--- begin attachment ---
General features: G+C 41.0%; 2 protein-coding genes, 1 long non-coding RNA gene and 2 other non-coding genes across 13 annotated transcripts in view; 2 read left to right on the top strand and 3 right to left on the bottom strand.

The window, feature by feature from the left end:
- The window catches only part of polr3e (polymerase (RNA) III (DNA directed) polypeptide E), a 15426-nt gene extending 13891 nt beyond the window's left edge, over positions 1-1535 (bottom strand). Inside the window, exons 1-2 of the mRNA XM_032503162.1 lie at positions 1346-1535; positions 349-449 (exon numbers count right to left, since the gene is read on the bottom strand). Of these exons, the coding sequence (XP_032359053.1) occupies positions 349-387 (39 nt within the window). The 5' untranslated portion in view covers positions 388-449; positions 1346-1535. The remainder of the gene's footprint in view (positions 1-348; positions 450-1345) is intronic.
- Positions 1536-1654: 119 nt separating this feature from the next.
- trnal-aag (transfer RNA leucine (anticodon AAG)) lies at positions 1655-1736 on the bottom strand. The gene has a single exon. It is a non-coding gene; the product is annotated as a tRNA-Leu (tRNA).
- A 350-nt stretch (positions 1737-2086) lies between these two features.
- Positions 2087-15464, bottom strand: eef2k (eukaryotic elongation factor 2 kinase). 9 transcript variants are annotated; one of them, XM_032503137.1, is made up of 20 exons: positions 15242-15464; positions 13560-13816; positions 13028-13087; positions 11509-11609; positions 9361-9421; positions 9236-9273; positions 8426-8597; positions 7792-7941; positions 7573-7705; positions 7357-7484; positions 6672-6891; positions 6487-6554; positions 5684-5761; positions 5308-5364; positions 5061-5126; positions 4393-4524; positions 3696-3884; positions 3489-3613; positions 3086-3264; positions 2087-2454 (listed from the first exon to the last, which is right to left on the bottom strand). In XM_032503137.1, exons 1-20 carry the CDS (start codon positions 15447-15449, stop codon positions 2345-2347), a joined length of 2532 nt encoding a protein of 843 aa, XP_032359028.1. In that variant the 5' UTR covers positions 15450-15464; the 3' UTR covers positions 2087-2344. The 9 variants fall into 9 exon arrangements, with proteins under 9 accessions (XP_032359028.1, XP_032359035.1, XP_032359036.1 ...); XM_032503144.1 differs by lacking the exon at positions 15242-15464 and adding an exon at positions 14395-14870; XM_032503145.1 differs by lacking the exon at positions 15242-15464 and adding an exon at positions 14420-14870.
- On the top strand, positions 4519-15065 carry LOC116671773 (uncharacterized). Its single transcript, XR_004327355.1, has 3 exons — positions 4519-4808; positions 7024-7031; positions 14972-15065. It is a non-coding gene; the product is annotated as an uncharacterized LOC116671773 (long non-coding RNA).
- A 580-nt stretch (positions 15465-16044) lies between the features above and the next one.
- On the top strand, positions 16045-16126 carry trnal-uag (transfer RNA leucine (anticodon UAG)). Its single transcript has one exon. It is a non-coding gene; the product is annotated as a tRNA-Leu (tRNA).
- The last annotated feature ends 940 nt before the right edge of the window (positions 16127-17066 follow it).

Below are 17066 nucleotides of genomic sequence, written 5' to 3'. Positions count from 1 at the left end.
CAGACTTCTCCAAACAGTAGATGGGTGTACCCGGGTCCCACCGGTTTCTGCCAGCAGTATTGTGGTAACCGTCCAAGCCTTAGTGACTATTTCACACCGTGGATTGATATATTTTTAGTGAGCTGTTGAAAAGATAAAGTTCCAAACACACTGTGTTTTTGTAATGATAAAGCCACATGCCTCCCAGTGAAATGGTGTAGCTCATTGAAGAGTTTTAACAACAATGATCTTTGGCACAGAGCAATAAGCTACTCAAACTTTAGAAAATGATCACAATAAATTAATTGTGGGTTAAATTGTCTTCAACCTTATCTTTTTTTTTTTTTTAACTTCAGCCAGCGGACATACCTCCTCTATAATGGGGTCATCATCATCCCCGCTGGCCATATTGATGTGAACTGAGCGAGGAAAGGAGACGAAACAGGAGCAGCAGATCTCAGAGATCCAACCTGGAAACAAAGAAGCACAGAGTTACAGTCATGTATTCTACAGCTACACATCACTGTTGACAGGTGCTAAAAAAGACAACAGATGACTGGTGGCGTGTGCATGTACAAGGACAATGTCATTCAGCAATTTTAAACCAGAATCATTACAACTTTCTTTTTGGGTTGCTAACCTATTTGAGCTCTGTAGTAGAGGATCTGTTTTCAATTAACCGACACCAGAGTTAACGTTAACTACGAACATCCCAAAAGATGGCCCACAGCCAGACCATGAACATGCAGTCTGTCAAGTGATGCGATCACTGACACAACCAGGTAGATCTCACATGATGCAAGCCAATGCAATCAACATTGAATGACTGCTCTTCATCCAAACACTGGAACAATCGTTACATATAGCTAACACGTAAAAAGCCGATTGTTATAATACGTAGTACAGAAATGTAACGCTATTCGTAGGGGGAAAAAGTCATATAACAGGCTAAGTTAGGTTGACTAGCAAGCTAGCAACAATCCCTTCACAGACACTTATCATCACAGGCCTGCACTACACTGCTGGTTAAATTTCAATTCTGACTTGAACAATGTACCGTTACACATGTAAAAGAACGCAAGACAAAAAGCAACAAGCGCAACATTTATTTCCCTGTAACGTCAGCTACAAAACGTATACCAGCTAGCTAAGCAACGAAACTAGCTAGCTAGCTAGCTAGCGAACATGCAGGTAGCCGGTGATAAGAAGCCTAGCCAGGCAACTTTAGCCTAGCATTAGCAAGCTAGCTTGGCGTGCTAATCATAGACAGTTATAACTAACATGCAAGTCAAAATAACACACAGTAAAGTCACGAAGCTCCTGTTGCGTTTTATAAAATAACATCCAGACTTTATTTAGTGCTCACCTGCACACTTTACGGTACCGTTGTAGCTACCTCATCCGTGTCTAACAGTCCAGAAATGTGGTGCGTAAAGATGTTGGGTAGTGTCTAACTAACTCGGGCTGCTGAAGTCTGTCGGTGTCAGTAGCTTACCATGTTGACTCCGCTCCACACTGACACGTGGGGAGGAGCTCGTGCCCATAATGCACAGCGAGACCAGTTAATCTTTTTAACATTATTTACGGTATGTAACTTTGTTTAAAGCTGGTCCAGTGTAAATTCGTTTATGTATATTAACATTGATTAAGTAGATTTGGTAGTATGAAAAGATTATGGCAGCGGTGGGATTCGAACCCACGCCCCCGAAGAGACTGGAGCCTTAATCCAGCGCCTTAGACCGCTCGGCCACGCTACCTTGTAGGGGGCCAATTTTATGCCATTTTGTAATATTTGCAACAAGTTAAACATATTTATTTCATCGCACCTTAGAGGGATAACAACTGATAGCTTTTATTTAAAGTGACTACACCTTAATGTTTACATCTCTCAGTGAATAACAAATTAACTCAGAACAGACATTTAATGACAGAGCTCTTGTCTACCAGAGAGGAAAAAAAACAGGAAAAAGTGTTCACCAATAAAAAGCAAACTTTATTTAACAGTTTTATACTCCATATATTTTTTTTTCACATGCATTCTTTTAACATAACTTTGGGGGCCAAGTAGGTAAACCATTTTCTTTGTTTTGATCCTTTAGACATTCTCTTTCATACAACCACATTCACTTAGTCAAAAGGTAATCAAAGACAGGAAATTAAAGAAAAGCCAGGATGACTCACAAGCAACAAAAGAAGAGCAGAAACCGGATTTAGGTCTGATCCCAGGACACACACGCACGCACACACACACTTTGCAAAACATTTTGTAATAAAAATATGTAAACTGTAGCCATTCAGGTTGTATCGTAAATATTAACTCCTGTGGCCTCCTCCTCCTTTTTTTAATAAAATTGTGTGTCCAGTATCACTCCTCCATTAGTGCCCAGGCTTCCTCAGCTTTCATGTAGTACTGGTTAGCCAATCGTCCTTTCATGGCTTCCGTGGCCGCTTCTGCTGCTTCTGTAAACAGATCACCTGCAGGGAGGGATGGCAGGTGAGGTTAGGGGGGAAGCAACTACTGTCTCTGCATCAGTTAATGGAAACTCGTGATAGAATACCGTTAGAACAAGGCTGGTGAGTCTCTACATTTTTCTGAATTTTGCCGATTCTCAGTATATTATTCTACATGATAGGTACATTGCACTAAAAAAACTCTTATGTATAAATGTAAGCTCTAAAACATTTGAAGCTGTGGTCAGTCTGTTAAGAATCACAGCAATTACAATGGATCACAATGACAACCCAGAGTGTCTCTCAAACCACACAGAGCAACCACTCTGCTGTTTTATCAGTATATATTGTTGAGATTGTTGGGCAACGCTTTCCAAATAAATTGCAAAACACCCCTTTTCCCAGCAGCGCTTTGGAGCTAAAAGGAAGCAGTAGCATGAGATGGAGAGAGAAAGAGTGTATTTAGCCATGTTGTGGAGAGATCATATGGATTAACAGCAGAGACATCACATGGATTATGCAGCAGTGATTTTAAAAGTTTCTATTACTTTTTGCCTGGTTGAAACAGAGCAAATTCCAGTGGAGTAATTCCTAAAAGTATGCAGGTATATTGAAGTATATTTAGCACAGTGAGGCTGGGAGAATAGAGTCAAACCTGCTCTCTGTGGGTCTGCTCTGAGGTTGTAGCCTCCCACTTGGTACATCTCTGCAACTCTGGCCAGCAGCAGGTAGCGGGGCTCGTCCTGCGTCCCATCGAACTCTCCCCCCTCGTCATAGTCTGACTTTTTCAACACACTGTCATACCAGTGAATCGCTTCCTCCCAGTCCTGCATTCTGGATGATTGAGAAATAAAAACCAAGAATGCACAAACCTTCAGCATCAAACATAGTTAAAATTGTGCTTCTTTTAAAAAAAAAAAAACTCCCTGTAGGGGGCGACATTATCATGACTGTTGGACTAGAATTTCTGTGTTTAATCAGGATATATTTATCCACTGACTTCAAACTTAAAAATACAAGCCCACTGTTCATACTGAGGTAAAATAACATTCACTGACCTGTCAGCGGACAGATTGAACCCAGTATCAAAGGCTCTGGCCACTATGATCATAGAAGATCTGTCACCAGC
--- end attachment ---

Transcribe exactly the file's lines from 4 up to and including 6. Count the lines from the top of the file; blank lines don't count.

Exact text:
- Positions 1536-1654: 119 nt separating this feature from the next.
- trnal-aag (transfer RNA leucine (anticodon AAG)) lies at positions 1655-1736 on the bottom strand. The gene has a single exon. It is a non-coding gene; the product is annotated as a tRNA-Leu (tRNA).
- A 350-nt stretch (positions 1737-2086) lies between these two features.